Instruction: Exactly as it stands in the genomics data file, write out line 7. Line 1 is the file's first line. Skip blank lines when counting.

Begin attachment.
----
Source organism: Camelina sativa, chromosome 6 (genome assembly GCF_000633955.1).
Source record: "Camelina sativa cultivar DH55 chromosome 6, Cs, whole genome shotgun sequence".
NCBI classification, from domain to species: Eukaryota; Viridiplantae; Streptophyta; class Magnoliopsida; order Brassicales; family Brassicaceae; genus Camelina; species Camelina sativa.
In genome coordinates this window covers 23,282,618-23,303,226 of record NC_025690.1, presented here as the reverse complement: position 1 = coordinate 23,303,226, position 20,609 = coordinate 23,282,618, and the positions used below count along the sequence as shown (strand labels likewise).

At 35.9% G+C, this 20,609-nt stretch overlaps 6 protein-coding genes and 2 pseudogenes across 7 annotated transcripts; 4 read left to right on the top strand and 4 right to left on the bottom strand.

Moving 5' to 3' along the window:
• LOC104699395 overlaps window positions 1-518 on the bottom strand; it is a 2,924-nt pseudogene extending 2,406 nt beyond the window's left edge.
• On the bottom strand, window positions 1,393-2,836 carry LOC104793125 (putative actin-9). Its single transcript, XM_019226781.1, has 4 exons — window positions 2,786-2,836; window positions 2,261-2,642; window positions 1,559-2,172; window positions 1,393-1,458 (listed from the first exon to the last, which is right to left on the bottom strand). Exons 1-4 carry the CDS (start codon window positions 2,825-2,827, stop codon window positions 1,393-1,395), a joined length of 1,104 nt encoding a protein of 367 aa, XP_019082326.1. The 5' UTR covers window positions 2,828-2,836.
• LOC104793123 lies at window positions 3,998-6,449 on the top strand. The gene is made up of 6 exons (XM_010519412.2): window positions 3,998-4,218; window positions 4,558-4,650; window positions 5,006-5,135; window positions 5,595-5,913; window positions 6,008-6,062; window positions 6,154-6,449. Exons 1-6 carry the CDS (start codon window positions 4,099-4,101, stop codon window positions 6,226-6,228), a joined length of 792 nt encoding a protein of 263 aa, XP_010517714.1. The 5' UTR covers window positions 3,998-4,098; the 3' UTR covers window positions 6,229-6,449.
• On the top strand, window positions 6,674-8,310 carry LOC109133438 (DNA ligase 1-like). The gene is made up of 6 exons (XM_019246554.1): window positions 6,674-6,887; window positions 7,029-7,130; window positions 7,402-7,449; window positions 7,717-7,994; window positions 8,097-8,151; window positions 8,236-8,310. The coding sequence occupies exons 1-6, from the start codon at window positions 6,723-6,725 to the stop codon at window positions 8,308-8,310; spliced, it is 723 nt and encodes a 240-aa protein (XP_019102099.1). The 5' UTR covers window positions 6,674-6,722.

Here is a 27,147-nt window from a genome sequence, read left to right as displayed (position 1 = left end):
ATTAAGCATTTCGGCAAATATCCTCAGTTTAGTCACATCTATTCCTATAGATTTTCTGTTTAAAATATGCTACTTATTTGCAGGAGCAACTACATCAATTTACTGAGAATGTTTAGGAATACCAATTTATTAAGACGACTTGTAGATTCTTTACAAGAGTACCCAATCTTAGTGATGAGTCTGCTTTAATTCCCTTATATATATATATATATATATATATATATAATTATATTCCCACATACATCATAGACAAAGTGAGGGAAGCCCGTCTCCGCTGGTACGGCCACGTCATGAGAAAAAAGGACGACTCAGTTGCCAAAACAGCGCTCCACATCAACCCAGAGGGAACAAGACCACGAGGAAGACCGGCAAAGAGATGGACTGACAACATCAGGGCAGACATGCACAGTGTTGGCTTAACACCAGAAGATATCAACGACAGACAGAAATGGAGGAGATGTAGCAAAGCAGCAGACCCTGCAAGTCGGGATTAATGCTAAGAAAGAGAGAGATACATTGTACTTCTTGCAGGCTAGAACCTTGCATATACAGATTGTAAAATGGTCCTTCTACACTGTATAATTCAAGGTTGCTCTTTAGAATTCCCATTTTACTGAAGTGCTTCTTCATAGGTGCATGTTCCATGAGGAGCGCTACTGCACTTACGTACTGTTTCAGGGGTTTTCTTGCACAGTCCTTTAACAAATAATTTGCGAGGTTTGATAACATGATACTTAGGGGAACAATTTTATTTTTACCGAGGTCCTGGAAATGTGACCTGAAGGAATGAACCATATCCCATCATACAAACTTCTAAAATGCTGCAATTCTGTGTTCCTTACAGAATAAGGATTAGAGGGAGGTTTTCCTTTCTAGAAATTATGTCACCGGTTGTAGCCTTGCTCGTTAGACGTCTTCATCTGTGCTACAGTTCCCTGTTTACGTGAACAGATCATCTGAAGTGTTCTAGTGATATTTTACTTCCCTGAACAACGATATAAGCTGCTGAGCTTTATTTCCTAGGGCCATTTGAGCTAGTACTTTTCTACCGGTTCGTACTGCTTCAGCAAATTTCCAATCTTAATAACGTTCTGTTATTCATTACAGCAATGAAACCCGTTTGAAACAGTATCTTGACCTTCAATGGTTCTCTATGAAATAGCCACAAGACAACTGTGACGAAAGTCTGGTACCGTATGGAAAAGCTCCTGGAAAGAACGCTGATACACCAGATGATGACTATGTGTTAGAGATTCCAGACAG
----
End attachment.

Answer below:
• LOC104699395 overlaps window positions 1-518 on the bottom strand; it is a 2,924-nt pseudogene extending 2,406 nt beyond the window's left edge.